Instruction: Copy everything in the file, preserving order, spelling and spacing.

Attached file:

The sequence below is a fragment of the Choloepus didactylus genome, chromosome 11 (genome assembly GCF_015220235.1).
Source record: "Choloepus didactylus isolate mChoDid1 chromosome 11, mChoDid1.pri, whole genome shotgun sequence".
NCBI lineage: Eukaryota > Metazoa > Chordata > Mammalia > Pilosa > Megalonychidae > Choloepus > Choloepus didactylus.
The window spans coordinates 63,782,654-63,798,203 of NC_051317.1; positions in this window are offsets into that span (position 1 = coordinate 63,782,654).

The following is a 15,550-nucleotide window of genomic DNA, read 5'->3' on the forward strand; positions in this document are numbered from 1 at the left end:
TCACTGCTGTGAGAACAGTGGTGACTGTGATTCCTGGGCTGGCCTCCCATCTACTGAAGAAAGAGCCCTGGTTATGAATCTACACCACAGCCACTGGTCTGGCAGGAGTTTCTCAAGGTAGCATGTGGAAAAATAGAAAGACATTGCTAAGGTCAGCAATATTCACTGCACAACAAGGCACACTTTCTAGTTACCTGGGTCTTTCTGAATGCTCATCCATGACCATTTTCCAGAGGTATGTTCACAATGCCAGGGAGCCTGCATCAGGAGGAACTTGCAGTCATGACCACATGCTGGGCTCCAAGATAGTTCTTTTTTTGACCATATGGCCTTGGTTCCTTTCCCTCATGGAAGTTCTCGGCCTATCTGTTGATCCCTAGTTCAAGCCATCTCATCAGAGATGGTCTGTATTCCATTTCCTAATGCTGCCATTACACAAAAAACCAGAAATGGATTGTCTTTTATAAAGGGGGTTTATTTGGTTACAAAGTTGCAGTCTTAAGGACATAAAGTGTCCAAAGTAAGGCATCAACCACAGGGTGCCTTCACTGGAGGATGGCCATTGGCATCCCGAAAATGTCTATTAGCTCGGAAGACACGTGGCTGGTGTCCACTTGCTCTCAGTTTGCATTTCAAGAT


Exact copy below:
The sequence below is a fragment of the Choloepus didactylus genome, chromosome 11 (genome assembly GCF_015220235.1).
Source record: "Choloepus didactylus isolate mChoDid1 chromosome 11, mChoDid1.pri, whole genome shotgun sequence".
NCBI lineage: Eukaryota > Metazoa > Chordata > Mammalia > Pilosa > Megalonychidae > Choloepus > Choloepus didactylus.
The window spans coordinates 63,782,654-63,798,203 of NC_051317.1; positions in this window are offsets into that span (position 1 = coordinate 63,782,654).

The following is a 15,550-nucleotide window of genomic DNA, read 5'->3' on the forward strand; positions in this document are numbered from 1 at the left end:
TCACTGCTGTGAGAACAGTGGTGACTGTGATTCCTGGGCTGGCCTCCCATCTACTGAAGAAAGAGCCCTGGTTATGAATCTACACCACAGCCACTGGTCTGGCAGGAGTTTCTCAAGGTAGCATGTGGAAAAATAGAAAGACATTGCTAAGGTCAGCAATATTCACTGCACAACAAGGCACACTTTCTAGTTACCTGGGTCTTTCTGAATGCTCATCCATGACCATTTTCCAGAGGTATGTTCACAATGCCAGGGAGCCTGCATCAGGAGGAACTTGCAGTCATGACCACATGCTGGGCTCCAAGATAGTTCTTTTTTTGACCATATGGCCTTGGTTCCTTTCCCTCATGGAAGTTCTCGGCCTATCTGTTGATCCCTAGTTCAAGCCATCTCATCAGAGATGGTCTGTATTCCATTTCCTAATGCTGCCATTACACAAAAAACCAGAAATGGATTGTCTTTTATAAAGGGGGTTTATTTGGTTACAAAGTTGCAGTCTTAAGGACATAAAGTGTCCAAAGTAAGGCATCAACCACAGGGTGCCTTCACTGGAGGATGGCCATTGGCATCCCGAAAATGTCTATTAGCTCGGAAGACACGTGGCTGGTGTCCACTTGCTCTCAGTTTGCATTTCAAGAT